The model of cytoneme-mediated Hh transport, release and reception indicates that the initial binding and uptake of Hh occurs at the basolateral part of an epithelium. In contrast, in vertebrates, it has been proposed that the primary cilium, specialized cytoplasmic extension located in the apical part of a polarized cell, is essential for Hh signaling [112,113,114,115]. However, the site of Hh signal transduction and activation processes in this structure may not be the initial site of signal uptake [116].

7. Modeling for Morphogen Dispersion

7.1. Classical Modeling Approach

Modeling approaches have been applied in biology for many years, as a result of a collaborative effort between biologists, mathematicians and physicists. These approaches are especially significant to explain pattern formation in biology since the first works of Turing and Wolpert. Gradient formation has been simulated from a biophysical perspective using linear diffusion equations (free diffusion associated with Brownian processes) [117] due to the simple adaptation of the mathematical equations of diffusion to the theory of positional information (French flag model) described by Wolpert in 1969 [118]; when there is a gradient, the distribution of a morphogen in a tissue determines cell fate in a concentration-dependent manner (Figure 2A). However, in general, the development of biological systems does not depend on a unique morphogen but rather the pattern is a result of interactions between two morphogens acting as activator and/or repressor. This biological behaviour was described theoretically in 1952 [119] when Turing demonstrated mathematically the possibility to establish a precise spatial pattern through the interaction of molecules (later named morphogens) (Figure 2B). These reaction–diffusion equations have been applied to different biological systems [120,121], some related to the Hh family of proteins such as feather formation [122], lung branching [123], ruggae in the mammalian palate [124] and long bone development [125]. The mathematical frameworks to explain Wolpert´s gradients or Turing’s tissue patterning are quite similar [121]. Both models explain general concepts of the signaling processes through linear diffusion and both lose consistency if the hypothetic molecules do not diffuse freely due to their biochemical properties, as is the case for Hh.

7.2. Cytoneme Modeling Approach

In parallel with the different biological hypothesis proposed for Hh transport, different mathematical models have been developed to support them [126]. In what follows, the focus will be directly on those models concerning cytonemes. One such approach combines biological data and a new mathematical equation, called flux-limited spreading (FLS) equation, in order to explain Hh gradient formation [127]. It takes into account the fact that some molecules cannot freely move by linear diffusion in a biological medium (usually the extracellular matrix). A nonlinear mechanism for morphogen transport (in this case, cytonemes) imposes a restricted velocity of propagation. This velocity has experimentally been measured in two different paradigms (tissue culture cells and wing imaginal disc of Drosophila). The FLS equation can make predictions regarding the concentration front of Hh morphogen and the dynamics of response of the gradient during developmental time (Figure 2C). In contrast, classical diffusion equations need an artificial non-biological threshold in the concentration of protein levels to match the theoretical predictions to experimental biological results. This new FLS equation paves the way to model gradient formation through nonlinear mechanisms, but needs improvement to provide a more accurate mathematical framework to model the behaviour of cytonemes.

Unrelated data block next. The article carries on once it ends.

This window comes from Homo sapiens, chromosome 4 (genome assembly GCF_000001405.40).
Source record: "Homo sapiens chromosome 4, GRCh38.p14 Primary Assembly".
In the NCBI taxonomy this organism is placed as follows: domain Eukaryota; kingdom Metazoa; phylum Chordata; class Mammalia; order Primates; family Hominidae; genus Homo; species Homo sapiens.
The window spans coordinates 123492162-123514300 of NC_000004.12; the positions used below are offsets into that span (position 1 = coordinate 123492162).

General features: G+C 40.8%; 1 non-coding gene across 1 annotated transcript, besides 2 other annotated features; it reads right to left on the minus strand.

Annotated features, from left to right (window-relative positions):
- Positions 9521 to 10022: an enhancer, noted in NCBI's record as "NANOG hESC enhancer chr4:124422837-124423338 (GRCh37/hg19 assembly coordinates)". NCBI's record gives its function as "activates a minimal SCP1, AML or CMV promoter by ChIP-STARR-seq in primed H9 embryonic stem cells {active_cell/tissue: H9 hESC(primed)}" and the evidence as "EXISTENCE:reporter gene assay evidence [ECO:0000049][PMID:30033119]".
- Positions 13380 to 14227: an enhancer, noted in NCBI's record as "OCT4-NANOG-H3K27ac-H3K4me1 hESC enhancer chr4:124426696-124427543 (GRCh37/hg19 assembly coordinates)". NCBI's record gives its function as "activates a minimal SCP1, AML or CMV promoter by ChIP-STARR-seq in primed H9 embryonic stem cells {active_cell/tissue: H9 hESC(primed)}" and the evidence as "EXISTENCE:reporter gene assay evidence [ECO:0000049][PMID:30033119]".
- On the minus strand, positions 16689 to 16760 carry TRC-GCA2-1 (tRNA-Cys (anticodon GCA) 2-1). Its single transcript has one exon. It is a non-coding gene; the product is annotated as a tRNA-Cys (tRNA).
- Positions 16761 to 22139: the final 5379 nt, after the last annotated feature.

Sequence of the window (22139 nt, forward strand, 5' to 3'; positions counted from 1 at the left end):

A modeling combining experimental data on cytonemes with a simulation of the formation of the gradient has been applied to Wnt signaling in Zebrafish embryos [77]. This simulation takes into account key parameters in the formation of the gradient such as the length, angle distribution and growth dynamics of cytonemes. However, this simulation was made using Monte Carlo methods (computational algorithms based on repeated random sampling to obtain numerical results), but there are no mathematical or theoretical equations to support a cytoneme-based gradient formation model.
A purely theoretical model of cytoneme-mediated signaling suggested that this mechanism of delivery is more robust compared to passive diffusion mechanisms [128] (Figure 2D). However, several assumptions make its application very difficult in real biological systems. For instance, the model assumes that cytonemes are stable channels between cells and each source cell contacts via tubular connections with all target cells, each receiving a specific rate of cargo. According to this model, the rate of morphogen delivery across cytonemes plays a key role in gradient formation, even though these rates are not taken into account for their theoretical conclusion concerning robustness. These stable bridge-like structures are more biologically similar to nanotubes than to filopodia or cytonemes, due to their different cytoskeleton composition, their dynamics and their terminal ends.